But, far from suggesting the livestock sector should get a “get-out-of-jail-free” card on the issue, he is also emphatic that livestock producers must own, and not downplay, the emissions their stock produce.
In an interview with Beef Central this week during his tour down under as a guest of the Australian Dairy Conference, the California-based livestock emissions and air quality scientist said it is important for farmers to commit to their role in reducing emissions.
“I think it is important for farmers to own this topic,” he said.
“It is important for farmers to say ‘we know what our contributions to total emissions are on the greenhouse gas side and we know we are not zero.
“We are producing some and we know our main pollutant is methane,” he said.
“There are now certain means as to how we can address that and it is important that farmers say we are committed to playing our role’.
“What will not work in the future is to downplay it and say, ‘oh we are not that big a deal, leave us alone’, that is not going to fly.”
Even if some individual farmers did not believe in the issue of livestock and climate, he said it was important to understand their downstream customers do.
“You are producing for customers and they have raised this topic to the top of their priority list.”
Not your typical influencer
As a clean-cut, middle-aged scientist, Frank Mitloehner might not fit neatly into today’s perception of what it means to be an “influencer”.
But it’s fair to say few other individuals have had greater influence than him in putting evidence-based science at the centre of the international debate around livestock sector emissions, and guiding global livestock industry efforts to reduce emissions.
However, not everyone has been happy to see such work underway.
While it may be easy to assume that research to help the livestock sector curb its emissions would be welcomed, and perhaps even applauded, by those who express concern about greenhouse gases from animal agriculture, some have instead taken the opposite approach and have sought to undermine Dr Mitloehner’s credibility as a scientist.
One such example was a New York Times “hit piece” inspired by Greenpeace last year which “revealed” that his research was partly funded by the agriculture sector – although he has publicly disclosed that throughout his career.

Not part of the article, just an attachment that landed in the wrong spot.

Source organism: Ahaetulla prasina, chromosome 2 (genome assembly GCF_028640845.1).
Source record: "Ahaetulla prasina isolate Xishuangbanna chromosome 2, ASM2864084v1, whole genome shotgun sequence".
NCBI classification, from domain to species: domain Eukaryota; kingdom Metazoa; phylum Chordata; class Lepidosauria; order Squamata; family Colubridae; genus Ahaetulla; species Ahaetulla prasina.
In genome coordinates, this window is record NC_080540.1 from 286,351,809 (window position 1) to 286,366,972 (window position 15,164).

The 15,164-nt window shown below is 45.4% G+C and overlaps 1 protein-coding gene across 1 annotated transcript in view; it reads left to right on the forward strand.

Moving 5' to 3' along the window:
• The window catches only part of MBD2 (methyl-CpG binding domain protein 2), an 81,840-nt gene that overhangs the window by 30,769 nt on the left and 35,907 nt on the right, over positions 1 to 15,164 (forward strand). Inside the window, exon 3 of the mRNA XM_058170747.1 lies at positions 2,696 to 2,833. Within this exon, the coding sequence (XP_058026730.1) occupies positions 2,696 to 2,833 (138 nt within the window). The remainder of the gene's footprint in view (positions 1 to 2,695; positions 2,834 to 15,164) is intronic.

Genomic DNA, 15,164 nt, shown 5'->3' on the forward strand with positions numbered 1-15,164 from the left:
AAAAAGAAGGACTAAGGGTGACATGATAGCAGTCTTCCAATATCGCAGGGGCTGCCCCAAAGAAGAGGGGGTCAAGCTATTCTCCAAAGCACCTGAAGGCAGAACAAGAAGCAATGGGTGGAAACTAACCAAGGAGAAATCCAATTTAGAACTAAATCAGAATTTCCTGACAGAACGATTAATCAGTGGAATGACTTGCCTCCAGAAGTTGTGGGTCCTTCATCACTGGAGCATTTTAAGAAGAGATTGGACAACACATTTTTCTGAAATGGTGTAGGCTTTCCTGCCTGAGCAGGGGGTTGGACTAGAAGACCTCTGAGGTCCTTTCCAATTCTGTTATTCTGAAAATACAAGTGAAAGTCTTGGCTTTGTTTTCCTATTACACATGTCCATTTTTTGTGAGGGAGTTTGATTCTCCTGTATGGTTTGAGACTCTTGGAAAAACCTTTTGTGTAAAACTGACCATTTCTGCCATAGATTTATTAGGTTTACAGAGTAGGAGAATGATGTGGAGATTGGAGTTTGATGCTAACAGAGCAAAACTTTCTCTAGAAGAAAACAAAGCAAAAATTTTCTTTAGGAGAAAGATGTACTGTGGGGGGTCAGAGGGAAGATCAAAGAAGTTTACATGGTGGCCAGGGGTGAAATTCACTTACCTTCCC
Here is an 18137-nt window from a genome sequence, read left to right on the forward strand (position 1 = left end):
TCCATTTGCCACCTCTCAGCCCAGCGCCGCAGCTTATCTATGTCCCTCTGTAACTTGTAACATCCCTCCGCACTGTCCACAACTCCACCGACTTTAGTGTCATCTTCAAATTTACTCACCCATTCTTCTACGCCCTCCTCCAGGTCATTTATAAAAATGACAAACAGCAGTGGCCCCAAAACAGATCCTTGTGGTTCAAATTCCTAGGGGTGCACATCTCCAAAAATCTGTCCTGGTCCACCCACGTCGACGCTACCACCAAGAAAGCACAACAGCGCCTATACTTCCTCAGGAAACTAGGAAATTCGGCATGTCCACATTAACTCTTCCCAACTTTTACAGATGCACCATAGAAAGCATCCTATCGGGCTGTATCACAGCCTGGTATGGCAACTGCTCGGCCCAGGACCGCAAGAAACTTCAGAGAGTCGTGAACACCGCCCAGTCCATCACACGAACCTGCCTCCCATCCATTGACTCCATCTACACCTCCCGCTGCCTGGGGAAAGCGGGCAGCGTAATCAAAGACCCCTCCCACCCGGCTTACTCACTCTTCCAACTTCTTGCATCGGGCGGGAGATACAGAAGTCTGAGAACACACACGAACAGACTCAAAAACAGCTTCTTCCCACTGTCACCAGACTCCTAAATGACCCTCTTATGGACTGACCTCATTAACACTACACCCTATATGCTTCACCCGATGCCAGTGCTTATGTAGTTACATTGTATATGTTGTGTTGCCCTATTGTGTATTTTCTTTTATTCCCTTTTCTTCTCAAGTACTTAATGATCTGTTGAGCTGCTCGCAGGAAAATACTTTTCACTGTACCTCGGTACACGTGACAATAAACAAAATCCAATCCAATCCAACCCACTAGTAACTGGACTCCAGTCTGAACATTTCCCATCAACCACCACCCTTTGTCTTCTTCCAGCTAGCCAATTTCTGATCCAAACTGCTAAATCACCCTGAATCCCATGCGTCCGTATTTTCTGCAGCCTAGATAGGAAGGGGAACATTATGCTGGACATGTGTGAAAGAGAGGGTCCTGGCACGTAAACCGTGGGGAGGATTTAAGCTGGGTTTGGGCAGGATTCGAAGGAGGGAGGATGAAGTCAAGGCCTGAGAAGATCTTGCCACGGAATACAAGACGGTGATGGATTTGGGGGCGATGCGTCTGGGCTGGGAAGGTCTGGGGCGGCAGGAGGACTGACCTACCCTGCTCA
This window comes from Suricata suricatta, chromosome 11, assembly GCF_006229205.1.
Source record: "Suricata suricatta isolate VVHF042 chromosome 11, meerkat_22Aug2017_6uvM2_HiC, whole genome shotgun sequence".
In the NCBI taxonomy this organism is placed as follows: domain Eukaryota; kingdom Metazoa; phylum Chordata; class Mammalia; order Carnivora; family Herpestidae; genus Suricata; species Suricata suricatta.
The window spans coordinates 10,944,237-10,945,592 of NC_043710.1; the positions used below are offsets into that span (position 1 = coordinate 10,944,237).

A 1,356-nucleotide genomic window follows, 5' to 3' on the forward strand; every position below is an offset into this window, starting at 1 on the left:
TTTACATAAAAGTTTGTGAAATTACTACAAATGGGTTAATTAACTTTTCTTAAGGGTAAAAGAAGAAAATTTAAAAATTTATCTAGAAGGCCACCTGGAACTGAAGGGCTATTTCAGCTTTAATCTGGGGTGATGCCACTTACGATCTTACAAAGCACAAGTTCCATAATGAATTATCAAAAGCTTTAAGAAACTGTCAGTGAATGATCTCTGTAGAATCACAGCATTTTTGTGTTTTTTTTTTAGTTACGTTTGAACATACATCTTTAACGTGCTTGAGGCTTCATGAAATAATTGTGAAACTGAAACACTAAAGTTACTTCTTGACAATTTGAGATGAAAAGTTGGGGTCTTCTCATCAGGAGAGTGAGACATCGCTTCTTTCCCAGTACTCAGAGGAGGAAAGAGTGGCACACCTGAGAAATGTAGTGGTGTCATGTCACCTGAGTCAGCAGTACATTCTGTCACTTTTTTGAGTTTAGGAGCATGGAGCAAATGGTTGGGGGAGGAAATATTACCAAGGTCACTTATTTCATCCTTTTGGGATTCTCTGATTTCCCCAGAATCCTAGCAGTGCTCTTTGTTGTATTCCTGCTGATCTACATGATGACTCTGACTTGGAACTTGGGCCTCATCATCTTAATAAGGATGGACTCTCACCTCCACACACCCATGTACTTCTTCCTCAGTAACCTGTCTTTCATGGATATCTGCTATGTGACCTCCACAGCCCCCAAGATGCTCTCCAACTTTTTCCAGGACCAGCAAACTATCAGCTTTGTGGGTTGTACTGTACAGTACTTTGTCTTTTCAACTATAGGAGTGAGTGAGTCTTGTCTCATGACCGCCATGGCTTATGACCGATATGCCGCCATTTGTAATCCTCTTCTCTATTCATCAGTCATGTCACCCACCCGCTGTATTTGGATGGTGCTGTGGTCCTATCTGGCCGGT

“Animal scientists work with animal agriculture,” Dr Mitloehner wrote in a blog post responding to the New York Times piece.
“That’s it. That’s the exposé, the conspiracy that so many activists and journalist want to share with you,” he said.
“I am transparent about my collaboration with the livestock industry… I engage with the people I’m working to help become more sustainable. It’s no secret – nor should it be.”
Asked in an interview with Beef Central this week if such attacks deterred him, he responded that they had the opposite effect.
“No they don’t deter me at all, in fact they motivate me, and the tell me that I am doing the right thing,” he said.
“Because some extremists and activists feel there is so much need to write whole page articles then I know that I am know that I am on the right side of things.
“I will always continue to work on the sustainability of animal agriculture,” he said.
“I will do research, I will publish that research, but I will not limit myself just to publishing, because if that information that we publish doesn’t make its way out into the real world, outside the university bubble and onto our farms, then it is worth next to nothing.
“And so I will never stop and we will never stop and we are greatly motivated to do more.”
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